A knowledgeable college consultant can help high school students find good school matches, assist in getting admitted, and offer critical advice students and parents may not be able to find elsewhere, such as these insider tips from consultants throughout the States.
What should I know before deciding what schools to apply to?
Carolyn Mulligan, Insiders Network to College, Summit, New Jersey (HECA IECA, NACAC, NJACAC): Many college guidebooks don’t have the most recent admissions statistics. Often a student will consult one of these guides with information a year or more out of date and get a false sense of security about his/her chances. To build a better targeted, realistic college list, consult the school’s website for the most up-to-date details on average GPA, class rank, median SAT/ACT scores, and the Freshman Class Profile for the college’s most recent incoming class. The real people a prospective student needs to compare himself/herself to are the students sitting in the college’s classrooms right now.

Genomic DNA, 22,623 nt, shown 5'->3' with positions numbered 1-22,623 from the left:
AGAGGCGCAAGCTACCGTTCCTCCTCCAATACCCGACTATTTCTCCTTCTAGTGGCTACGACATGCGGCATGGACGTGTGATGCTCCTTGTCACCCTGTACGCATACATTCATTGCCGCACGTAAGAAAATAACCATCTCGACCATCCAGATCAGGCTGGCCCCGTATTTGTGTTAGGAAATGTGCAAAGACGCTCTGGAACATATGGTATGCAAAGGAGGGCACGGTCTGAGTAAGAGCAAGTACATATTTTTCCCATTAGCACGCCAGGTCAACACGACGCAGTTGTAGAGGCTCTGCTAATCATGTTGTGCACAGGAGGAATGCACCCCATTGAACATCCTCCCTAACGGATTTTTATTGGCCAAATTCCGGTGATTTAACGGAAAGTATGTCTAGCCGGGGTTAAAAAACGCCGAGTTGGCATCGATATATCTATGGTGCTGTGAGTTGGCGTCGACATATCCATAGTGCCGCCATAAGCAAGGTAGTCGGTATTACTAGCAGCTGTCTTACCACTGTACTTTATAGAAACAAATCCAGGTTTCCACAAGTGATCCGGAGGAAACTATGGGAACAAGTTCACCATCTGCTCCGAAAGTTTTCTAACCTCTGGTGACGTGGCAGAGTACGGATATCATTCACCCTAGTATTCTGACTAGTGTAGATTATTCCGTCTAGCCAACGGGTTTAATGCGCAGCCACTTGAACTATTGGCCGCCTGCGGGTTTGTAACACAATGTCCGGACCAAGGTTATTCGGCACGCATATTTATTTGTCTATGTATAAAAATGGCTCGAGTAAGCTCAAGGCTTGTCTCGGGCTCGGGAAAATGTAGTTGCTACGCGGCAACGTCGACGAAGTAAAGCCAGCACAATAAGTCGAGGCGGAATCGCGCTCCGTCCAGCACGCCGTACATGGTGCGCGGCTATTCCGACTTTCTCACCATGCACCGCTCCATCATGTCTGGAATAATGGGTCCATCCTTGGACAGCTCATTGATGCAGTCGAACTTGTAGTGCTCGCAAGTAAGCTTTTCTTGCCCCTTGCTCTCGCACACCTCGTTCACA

Betsy F. Woolf, Woolf College Consulting, Mamaroneck, New York (HECA, IECA, NACAC, NYSACAC): Make sure you know a college’s policy regarding standardized tests, as procedures do differ. Some schools will choose the higher of two SAT (or ACT) scores in full—a 1300 score, say, rather than a 1200. Other colleges will select the higher subscores—the better critical reading subscore from one test and better math subscore from another.